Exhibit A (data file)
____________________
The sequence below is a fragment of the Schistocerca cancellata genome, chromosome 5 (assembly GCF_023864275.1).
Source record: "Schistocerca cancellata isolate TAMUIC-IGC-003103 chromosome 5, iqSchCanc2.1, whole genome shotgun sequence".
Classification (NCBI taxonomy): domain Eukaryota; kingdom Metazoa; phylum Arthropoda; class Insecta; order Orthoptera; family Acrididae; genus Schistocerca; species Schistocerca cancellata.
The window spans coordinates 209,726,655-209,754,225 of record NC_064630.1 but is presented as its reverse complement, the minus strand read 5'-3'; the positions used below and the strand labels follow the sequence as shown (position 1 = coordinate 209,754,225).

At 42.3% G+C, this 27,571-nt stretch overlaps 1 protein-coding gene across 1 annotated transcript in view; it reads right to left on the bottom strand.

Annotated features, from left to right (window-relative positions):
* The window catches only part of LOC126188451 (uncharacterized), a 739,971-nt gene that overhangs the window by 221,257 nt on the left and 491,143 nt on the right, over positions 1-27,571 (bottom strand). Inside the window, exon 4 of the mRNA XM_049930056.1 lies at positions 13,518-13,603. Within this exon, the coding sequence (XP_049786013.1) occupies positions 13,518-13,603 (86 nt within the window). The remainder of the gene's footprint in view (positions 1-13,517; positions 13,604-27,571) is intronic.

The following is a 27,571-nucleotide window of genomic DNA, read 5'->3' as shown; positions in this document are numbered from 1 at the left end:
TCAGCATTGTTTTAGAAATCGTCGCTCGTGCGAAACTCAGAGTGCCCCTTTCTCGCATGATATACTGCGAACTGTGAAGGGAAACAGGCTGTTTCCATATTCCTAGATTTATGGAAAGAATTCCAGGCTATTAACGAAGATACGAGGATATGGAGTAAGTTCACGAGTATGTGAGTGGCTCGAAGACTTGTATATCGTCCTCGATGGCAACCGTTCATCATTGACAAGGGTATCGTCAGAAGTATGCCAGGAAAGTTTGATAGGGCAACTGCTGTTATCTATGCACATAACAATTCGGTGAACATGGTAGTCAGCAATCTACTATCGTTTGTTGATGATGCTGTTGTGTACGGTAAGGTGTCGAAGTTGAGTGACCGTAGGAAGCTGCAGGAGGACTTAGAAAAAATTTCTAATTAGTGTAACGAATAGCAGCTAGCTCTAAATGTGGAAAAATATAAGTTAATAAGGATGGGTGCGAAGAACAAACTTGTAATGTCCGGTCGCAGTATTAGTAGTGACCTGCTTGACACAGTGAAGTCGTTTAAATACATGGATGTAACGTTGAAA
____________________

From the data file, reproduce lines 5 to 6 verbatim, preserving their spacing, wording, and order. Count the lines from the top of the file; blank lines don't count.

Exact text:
At 42.3% G+C, this 27,571-nt stretch overlaps 1 protein-coding gene across 1 annotated transcript in view; it reads right to left on the bottom strand.

Annotated features, from left to right (window-relative positions):